Me: "I'll fire up SQLProfiler and we can see the actual connection SPID and when sql server closes the SPID....see....the connection to SQLServer is still has an active SPID after I called Close. When I exit the application, SQLServer will drop the SPD....tada...see?"
T: "Wha...what is that...SQLProfiler? Is that some kind of hacking tool? DBAs should know about that!"
Me: "It's part of the SQLServer client tools, its on everyone's machine, including yours."
T: "Doesn't prove a damn thing! I'm going to do my own experiment and prove my solution works."
Me: "Look forward to seeing what you come up with ... and you haven't been doing .net for 10 years. I was part of the team that reviewed your resume when you were hired. You're going to have to try that on someone else."
About 10 seconds later I hear him from across the room slam his keyboard on his desk.
100% sure he would have kicked my ass, but that day I let him know his bully tactics worked on some, but wouldn't work on me.7
Hired a new BI developer. She tested reasonably ok in SQL, and certainly showed good strengths in visualising data, plus had a good attitude in the interview. We hired her. She broke her laptop the first day. We got her another then she complained the camera didn't work but didn't realise the lever in front of the camera was to move the privacy shutter off and on.
Assigned her some work of taking queries that are used in a BI tool that targets the transactional database directly, and re-jigging them for Snowflake which we're using as a data warehouse now, aggregating all our data into one place. Yet, she's struggling to understand why the SQL query she's pasted in doesn't work as-is.
I go over it again; the source schemas and tables are this, but in Snowflake we've named them this. She then bemoans how much work that is to change them all - I say use find and replace. She then struggles with Snowflake syntax errors and asks for a guide on T-SQL to Snowflake. I show her Google and say "this is what I did when I hit these problems - search for 'Snowflake equivalent to T-SQL getdate()' or 'how to get current date in Snowflake' but she still doesn't understand. I ask if she's every had to work between T-SQL and MySQL or MySQL and PostgreSQL or Oracle and so on and she says yes. I say the syntax isn't the same, is it? And she goes oh, now I understand.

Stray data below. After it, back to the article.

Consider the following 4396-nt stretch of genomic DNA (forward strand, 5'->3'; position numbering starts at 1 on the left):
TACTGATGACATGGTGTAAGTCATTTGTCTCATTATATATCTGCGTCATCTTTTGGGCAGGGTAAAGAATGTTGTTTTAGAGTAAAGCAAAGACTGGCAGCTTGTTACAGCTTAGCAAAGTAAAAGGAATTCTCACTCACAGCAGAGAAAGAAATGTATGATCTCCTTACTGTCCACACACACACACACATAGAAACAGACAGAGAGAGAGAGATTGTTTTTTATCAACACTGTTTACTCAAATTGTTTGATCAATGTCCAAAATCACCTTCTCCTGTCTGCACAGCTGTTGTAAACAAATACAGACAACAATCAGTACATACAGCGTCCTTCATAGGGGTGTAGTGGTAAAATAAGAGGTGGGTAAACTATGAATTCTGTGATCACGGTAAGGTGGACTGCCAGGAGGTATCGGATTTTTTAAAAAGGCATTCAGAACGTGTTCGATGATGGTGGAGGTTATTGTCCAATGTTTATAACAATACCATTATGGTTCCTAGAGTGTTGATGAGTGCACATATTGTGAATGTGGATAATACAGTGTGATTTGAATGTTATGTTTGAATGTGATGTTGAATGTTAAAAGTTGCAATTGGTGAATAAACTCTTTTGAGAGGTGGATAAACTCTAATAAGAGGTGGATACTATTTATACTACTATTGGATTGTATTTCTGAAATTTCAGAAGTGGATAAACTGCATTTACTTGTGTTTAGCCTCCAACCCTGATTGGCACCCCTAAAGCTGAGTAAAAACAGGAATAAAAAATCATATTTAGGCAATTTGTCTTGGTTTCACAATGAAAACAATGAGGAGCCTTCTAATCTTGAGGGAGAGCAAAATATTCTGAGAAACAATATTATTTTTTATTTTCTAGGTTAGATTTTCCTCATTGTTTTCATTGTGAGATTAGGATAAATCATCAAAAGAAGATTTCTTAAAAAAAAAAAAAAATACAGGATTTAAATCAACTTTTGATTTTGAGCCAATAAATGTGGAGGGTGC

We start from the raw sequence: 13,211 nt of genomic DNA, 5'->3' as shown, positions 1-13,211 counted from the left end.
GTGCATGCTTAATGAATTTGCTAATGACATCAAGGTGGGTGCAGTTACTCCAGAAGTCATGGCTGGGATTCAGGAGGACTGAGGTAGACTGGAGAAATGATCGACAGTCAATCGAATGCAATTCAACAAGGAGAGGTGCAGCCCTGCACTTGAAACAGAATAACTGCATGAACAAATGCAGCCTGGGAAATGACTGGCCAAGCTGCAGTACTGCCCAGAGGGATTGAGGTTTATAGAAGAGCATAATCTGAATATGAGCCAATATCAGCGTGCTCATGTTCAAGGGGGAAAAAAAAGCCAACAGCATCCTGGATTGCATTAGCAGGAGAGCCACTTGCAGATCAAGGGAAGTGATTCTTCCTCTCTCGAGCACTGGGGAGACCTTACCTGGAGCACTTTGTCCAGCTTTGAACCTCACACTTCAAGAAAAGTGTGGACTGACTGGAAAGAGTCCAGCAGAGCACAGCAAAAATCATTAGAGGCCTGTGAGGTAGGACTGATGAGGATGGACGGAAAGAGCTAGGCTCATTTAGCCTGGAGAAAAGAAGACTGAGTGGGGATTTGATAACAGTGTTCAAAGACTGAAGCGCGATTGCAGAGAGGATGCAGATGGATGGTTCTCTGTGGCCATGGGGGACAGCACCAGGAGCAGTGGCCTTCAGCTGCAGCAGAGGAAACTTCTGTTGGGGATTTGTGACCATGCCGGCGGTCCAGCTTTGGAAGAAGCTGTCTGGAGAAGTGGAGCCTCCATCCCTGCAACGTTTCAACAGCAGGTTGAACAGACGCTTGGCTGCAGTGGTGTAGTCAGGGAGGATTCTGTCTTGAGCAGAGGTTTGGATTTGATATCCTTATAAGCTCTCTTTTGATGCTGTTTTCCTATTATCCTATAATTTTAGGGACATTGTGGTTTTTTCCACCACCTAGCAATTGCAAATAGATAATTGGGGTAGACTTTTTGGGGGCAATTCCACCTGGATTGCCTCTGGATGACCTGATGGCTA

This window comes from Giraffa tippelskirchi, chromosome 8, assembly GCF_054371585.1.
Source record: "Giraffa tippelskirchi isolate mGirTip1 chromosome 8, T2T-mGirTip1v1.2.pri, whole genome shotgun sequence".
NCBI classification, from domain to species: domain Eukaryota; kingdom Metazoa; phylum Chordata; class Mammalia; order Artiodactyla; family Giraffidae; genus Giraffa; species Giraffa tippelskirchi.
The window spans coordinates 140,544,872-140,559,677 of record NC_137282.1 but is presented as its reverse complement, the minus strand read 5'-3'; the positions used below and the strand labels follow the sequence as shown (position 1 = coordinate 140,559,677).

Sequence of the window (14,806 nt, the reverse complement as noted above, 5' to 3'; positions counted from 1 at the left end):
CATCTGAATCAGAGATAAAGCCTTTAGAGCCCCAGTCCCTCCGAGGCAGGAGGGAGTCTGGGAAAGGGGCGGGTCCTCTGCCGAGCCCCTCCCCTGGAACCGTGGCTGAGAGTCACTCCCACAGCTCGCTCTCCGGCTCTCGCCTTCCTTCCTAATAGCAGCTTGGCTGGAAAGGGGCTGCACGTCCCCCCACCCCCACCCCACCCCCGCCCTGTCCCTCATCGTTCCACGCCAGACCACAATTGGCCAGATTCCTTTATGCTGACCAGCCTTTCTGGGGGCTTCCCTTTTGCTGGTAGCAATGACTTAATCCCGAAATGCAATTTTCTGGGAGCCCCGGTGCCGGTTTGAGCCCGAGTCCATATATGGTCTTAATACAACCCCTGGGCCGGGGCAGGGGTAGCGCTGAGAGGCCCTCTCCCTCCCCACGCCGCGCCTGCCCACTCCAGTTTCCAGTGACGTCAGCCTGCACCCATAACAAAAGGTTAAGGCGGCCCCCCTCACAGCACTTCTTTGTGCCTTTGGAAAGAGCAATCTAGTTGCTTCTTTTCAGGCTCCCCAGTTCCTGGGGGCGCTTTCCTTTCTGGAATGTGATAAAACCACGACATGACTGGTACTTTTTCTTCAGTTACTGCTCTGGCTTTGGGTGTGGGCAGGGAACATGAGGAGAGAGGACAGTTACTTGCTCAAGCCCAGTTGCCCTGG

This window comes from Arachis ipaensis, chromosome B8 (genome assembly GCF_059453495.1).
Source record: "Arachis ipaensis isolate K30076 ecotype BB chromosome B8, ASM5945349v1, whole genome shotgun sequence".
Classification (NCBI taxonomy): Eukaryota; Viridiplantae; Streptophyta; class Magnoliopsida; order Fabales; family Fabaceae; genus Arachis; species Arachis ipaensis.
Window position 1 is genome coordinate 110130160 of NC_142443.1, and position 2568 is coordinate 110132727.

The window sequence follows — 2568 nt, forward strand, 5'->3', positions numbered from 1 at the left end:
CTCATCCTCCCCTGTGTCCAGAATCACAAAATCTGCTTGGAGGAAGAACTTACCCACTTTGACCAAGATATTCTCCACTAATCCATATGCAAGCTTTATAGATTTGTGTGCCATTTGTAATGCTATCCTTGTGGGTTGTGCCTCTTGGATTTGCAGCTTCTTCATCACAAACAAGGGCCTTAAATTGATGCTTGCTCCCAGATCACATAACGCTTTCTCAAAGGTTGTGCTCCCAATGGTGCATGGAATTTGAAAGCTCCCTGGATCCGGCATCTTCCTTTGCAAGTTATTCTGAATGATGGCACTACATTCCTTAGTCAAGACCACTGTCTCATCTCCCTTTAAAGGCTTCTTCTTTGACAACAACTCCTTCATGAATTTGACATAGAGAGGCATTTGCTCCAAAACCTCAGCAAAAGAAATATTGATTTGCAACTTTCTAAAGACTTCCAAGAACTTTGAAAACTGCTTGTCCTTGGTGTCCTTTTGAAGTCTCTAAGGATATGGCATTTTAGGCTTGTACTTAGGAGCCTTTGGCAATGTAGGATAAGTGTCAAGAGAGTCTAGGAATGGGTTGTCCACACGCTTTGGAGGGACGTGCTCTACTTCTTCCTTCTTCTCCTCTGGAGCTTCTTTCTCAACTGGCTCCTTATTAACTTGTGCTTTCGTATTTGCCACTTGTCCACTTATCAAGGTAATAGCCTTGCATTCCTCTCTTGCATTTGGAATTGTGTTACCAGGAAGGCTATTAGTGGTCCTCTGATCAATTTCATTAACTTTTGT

She scored reasonably in her SQL test but I'm now concerned there's something fundamental missing in her grasp of SQL. I gave her a detailed demo of the tools, I explained in the interview and on her start about our move to a data warehouse for all our apps, and put her through some training plus gave her time to work through our Confluence pages - not expecting she'll remember everything, but more to ensure she recalls they exist and what the general contents are.
Anyhow, that's my rant.7
Hey so I'm guessing embedding mysql is probably pretty much just creating a custom install under a subdirectory and starting it with a special config file with a custom port etc.
but is it possible with a single package and command line or is mssql possible to embed as well ?
that last interests me more. I prefer t-sql.7